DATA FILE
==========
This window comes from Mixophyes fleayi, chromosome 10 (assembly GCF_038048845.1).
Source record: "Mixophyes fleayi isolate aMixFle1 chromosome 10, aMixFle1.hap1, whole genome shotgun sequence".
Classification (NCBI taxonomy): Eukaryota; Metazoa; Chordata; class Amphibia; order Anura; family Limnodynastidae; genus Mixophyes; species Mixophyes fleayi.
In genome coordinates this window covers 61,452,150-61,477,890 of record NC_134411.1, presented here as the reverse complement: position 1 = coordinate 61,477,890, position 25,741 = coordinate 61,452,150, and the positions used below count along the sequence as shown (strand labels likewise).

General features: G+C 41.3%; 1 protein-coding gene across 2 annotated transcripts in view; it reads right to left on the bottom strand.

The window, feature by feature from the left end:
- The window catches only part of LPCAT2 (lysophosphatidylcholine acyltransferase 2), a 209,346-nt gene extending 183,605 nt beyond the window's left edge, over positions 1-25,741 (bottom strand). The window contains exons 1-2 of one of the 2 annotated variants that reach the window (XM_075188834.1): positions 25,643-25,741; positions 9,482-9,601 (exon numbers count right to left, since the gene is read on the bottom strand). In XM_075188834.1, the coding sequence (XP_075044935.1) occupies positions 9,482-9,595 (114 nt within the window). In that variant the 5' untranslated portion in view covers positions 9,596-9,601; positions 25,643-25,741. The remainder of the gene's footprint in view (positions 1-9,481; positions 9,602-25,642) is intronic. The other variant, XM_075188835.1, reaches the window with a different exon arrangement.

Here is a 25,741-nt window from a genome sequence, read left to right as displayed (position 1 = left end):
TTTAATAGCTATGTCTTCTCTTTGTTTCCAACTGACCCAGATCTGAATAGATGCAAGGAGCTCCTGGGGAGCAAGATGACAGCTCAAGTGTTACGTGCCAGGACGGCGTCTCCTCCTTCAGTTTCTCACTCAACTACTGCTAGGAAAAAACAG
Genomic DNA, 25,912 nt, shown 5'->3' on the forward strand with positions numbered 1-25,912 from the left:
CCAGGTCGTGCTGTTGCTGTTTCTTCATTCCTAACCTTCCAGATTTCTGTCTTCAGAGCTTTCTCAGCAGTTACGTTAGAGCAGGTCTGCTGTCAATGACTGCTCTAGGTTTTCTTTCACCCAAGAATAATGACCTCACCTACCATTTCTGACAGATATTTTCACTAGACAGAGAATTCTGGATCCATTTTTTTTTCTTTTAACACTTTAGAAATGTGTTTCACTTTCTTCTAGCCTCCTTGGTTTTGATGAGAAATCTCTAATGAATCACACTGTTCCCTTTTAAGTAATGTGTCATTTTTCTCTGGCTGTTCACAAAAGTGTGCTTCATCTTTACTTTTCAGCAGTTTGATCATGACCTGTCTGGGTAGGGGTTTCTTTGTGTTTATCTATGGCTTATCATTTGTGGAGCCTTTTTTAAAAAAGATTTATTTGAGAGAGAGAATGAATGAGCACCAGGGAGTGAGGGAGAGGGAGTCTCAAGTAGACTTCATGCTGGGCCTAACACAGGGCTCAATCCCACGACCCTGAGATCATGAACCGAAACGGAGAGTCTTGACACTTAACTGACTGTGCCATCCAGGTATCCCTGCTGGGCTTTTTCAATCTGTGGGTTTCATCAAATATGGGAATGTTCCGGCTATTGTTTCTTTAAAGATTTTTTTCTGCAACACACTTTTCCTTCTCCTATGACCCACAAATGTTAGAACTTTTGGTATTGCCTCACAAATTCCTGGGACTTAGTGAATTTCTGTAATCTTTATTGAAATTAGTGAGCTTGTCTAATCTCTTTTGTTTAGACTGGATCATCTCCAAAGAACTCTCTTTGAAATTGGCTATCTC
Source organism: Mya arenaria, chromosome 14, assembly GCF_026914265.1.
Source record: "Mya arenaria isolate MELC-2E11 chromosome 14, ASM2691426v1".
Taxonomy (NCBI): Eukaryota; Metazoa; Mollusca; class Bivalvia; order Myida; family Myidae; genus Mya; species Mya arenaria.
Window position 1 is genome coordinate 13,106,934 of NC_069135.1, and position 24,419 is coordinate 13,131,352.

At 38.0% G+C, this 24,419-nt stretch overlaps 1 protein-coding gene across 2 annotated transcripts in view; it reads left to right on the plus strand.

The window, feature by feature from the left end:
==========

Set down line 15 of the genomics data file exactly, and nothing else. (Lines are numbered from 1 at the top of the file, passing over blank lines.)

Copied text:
Window position 1 is genome coordinate 13,106,934 of NC_069135.1, and position 24,419 is coordinate 13,131,352.